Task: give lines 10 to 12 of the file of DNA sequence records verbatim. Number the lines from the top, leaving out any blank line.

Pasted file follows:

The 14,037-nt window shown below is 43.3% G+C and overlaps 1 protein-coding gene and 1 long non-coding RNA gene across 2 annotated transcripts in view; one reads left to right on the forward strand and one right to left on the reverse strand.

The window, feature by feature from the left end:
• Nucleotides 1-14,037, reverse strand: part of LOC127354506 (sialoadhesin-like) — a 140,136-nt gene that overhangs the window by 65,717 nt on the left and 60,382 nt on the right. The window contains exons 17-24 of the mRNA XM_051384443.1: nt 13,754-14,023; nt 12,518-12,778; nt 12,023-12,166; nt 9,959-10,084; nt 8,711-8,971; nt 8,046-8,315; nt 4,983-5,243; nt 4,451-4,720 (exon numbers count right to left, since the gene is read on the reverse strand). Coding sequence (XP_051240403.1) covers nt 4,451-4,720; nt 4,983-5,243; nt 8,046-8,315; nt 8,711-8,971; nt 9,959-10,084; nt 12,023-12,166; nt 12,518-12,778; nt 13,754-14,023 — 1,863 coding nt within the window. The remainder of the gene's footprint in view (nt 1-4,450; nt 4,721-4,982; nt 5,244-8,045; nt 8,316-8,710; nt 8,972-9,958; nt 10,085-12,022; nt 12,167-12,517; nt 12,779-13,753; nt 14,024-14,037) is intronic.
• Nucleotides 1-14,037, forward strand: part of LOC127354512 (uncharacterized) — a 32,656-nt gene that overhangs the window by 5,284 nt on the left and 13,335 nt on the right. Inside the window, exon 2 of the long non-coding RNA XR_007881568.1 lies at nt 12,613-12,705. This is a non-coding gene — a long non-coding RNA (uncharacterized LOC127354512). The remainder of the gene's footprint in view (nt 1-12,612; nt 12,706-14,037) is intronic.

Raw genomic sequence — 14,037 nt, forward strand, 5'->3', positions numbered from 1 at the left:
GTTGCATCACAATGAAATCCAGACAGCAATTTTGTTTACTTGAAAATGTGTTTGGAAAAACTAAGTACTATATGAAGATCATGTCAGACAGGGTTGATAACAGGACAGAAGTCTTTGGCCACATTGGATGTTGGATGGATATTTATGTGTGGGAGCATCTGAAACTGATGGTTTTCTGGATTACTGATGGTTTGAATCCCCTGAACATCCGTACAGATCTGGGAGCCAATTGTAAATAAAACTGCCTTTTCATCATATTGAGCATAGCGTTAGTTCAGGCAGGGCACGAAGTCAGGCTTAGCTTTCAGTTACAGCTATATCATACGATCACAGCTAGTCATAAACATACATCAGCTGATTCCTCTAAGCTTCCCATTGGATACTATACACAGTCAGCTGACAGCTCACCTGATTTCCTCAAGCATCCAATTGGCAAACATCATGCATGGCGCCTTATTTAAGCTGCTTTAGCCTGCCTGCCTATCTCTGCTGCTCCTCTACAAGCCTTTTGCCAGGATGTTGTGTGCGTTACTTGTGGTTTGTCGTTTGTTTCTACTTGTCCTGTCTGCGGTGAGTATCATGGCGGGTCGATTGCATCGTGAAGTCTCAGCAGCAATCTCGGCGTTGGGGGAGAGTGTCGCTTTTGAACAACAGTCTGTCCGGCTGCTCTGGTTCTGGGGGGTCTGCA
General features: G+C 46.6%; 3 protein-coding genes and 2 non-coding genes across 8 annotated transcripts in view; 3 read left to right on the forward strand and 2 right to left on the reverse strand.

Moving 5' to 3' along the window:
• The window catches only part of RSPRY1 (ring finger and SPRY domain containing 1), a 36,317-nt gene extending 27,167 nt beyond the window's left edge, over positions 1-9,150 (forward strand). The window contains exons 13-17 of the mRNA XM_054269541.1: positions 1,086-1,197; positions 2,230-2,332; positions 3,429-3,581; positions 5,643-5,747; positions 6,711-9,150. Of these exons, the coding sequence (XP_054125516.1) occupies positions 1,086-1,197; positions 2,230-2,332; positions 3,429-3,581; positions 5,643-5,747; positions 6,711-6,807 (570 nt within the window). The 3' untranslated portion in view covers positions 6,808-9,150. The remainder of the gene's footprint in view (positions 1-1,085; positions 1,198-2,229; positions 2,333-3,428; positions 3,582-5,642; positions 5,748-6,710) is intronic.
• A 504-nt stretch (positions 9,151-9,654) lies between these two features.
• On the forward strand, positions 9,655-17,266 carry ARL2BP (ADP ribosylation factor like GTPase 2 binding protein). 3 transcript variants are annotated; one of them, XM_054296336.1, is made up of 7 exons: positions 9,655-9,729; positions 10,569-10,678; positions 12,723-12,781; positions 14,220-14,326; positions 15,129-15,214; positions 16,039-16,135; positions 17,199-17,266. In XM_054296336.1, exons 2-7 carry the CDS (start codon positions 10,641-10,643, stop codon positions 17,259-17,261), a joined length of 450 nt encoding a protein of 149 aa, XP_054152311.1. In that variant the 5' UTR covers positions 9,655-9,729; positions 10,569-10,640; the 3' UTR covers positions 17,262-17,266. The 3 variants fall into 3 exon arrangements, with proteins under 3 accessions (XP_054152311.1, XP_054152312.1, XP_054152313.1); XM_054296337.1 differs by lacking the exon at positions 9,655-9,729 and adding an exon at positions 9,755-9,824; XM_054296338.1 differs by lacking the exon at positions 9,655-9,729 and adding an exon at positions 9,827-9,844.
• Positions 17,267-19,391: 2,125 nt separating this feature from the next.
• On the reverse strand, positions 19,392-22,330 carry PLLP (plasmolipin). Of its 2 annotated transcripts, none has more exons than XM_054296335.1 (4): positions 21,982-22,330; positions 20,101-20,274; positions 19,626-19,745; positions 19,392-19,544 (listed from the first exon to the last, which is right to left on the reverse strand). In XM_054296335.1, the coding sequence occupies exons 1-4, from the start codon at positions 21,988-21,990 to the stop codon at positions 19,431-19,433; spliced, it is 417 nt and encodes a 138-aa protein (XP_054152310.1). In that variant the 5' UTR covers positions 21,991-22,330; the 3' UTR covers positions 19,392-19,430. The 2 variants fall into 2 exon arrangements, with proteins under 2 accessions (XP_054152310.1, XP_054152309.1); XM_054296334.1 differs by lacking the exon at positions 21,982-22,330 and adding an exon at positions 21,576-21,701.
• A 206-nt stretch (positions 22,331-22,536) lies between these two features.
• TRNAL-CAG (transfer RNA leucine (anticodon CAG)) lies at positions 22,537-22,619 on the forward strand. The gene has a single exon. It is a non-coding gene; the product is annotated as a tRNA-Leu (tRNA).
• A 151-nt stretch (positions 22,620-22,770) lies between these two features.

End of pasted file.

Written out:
• A 504-nt stretch (positions 9,151-9,654) lies between these two features.
• On the forward strand, positions 9,655-17,266 carry ARL2BP (ADP ribosylation factor like GTPase 2 binding protein). 3 transcript variants are annotated; one of them, XM_054296336.1, is made up of 7 exons: positions 9,655-9,729; positions 10,569-10,678; positions 12,723-12,781; positions 14,220-14,326; positions 15,129-15,214; positions 16,039-16,135; positions 17,199-17,266. In XM_054296336.1, exons 2-7 carry the CDS (start codon positions 10,641-10,643, stop codon positions 17,259-17,261), a joined length of 450 nt encoding a protein of 149 aa, XP_054152311.1. In that variant the 5' UTR covers positions 9,655-9,729; positions 10,569-10,640; the 3' UTR covers positions 17,262-17,266. The 3 variants fall into 3 exon arrangements, with proteins under 3 accessions (XP_054152311.1, XP_054152312.1, XP_054152313.1); XM_054296337.1 differs by lacking the exon at positions 9,655-9,729 and adding an exon at positions 9,755-9,824; XM_054296338.1 differs by lacking the exon at positions 9,655-9,729 and adding an exon at positions 9,827-9,844.
• Positions 17,267-19,391: 2,125 nt separating this feature from the next.